Raisin scones

Raisin scones are a British institution

While I’m a big fan of scones, for some reason I hadn’t made any until a few weeks ago. While on the face of it they’re very simple, after my third time of making them, I can see there’s more to them.

To me, there’s three key things to a good scone. 1) light and fluffy texture yet just a little bit crumbly, 2) that crack that appears in the middle, which leads to 3), they have to split easily when top and bottom are pulled apart.

Rather than going through what I feel like I’ve done wrong, let’s look at what I’ll do differently next time.

  • Knead the dough a little less. I think I did about 2-3 minutes. Maybe 1-2 minutes is enough?
  • Lower the oven temperature to 180°C. These weren’t baked all the way through. Our fan oven is hotter/faster than normals ones. In a conventional oven, you’d set the temperature to about 220°C
  • Heat the oven before starting to make the dough so I can put them straight in after cutting
  • Find my digital scales. Last couple of months I’ve been using volume instead of more accurate weight to measure my ingredients

Scones

Ingredients

  • 225 g self-raisin flour
  • pinch of salt
  • 55 g butter
  • 30 g sugar
  • 150 ml milk
  • an egg
  • raisins

Method

  1. Start by mixing the flour and salt, then then work in the butter
  2. Stir in the sugar followed by the milk. Mix until you have a soft dough
  3. Turn the dough on to a work surface and kneed gently for a minute or two
  4. Pat down to about 2 cm thick sheet. Cut using a cookie cutter and place on a baking sheet
  5. Give the scones an egg wash and bake at 180°C for 12-15 minutes or until we’ll risen and golden brown
  6. Serve with clotted cream or butter and strawberry jam

Preparation time: 15 minute(s)

Cooking time: 15 minutes(s)

Number of servings (yield): 104

Autumn book contest – The Little Paris Kitchen

If there ever was a twee cooking show, it was The Little Paris Kitchen earlier this year on BBC2. French classics with mixed with Rachel Khoo’s own modern twists. Instant TV classic, I think.

And, as with every self-respecting cookery programme, there’s the book to go with it.

Here’s what A. Burnes had to say about the book:

The recipes are excellent. They are all relatively simple, the ingredients are realistic (none of them either ridiculously expensive or too difficult to find), and there is always some edge to them that gives even the most familiar dishes an unusual touch.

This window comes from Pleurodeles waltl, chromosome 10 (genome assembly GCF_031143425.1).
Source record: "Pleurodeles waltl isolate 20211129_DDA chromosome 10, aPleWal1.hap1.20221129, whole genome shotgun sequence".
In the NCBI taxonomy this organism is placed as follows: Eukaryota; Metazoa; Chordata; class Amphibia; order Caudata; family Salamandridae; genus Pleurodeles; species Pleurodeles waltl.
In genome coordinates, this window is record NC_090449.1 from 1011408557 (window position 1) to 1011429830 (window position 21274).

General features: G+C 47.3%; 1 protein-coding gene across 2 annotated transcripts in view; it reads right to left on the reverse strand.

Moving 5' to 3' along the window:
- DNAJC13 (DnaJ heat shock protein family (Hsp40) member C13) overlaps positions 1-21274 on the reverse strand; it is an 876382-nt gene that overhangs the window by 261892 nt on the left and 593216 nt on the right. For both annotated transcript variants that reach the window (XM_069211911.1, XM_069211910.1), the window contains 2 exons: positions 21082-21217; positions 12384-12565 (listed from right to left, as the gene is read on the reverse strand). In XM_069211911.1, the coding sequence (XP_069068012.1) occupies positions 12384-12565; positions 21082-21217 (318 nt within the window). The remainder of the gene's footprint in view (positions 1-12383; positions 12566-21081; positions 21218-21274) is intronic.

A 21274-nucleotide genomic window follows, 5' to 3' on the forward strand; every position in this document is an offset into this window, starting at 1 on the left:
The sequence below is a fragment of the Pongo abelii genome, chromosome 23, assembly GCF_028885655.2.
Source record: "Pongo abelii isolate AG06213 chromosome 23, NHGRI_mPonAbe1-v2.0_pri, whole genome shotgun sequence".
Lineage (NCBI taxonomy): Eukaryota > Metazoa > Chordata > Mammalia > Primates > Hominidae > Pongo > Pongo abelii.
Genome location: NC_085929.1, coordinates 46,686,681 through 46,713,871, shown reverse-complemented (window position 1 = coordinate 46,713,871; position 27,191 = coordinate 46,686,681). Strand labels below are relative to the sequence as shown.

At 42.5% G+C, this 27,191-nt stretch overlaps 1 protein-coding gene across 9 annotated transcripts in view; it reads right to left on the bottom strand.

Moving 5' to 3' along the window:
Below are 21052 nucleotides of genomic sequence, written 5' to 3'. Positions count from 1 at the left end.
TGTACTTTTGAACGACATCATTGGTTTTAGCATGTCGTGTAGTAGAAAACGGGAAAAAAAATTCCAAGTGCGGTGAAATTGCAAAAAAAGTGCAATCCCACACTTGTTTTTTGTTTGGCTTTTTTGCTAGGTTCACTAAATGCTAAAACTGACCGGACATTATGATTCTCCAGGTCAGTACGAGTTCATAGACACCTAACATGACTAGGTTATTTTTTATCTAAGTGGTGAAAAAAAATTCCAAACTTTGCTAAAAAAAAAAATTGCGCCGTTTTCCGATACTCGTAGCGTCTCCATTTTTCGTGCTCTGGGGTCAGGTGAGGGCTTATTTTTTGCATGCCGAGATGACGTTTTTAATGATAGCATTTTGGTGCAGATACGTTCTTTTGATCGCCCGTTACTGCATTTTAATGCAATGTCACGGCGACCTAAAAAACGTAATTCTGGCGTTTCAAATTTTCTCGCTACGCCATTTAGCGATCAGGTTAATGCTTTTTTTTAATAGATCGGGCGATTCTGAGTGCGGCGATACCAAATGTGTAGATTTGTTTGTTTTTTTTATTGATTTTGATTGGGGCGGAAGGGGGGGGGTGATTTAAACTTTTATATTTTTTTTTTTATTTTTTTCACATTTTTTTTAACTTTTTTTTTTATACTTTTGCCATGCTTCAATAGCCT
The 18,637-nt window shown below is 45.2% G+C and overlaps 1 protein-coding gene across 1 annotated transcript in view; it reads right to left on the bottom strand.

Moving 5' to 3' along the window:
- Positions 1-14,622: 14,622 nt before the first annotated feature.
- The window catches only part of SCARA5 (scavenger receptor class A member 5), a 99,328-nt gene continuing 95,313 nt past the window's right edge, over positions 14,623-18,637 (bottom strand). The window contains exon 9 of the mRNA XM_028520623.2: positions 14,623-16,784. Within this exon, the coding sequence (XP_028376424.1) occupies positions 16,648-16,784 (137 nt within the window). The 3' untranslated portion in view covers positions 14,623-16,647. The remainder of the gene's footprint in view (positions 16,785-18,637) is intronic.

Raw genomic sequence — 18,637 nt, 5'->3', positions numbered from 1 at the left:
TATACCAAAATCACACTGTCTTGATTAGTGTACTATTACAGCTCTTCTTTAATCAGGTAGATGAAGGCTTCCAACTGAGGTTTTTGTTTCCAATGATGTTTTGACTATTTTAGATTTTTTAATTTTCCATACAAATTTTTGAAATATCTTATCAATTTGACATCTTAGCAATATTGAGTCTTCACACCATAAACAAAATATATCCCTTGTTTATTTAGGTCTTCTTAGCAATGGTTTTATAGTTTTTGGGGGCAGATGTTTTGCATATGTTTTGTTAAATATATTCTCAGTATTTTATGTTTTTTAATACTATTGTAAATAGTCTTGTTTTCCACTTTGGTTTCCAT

That’s exactly what I loved about the show; if Khoo was able to cook these dishes in her tiny kitchen, I can give them a good try in mine. They were clever, yet there was nothing intimidating about them.

So, how does this work? How can you get one? We’re giving away a copy of the book to one lucky Crofton Kitchen subscriber. If you have subscribed to the mailing list, you’re already in the draw. If you haven’t yet, just fill in your email below. The draw will take place on 28th September 2012.

Take part in the competition.



Obviously, if you really really can’t wait to get the book, you can get it here on Amazon.

Small print: We can only send the book within the UK If you’re not in the UK and win, you can always ask it to be sent to a friend.

Korvapuusti

Korvapuusti is made with a traditional ‘pulla’ dough. Pulla is a Finnish sweet bread style dessert flavoured with cardamom. Similar to English Hot Cross Bun.

You can use this recipe for making many different kinds of pulla. I’ve struggled finding coarse cardamom in the UK where normally it’s sold in the pod. It’s very laborious to peal and grind them as you’ll need something like a tablespoon of it. If you live in London, you can always visit The Finnish Church in Rotherhithe and buy some from their Finnish food store.

Korvapuusti

Ingredients

  • 50 cl milk
  • 1 egg
  • 170 g sugar
  • 2 tsp salt
  • 1 tbsp cardamom
  • 20 g dry yeast
  • 1000 g plain flour
  • 200 g butter

Ingredients, filling and topping

  • 100 g very soft butter
  • 85 g sugar
  • 1 tbsp cinnamon
  • 1 egg
  • sugar crystals

Method, pulla dough

  1. Add yeast to milk that is slightly warm to touch
  2. Mix in the egg, sugar, salt, cardamom, some of the flour and butter.
  3. Keep mixing while adding rest of the flour. Mix till smooth and stretchy.
  4. Prove the dough in a warm place till it’s doubled in size, about 45 minutes
  5. Kneed the dough to remove air bubbles

Method

  1. Using a rolling pin, roll the dough into a rectangular on your work surface. 40×70 cm is a good size.
  2. Spread it with butter and then sprinkle it with a mix of sugar and cinnamon. Don’t be too tight here, if you feel like it needs a bit more sugar and cinnamon, go for it
  3. Now make a roll out of it, a bit like a Swiss-roll, starting from the long edge. You should end up with a roll that is about 70 cm long. Make sure the seam is in the bottom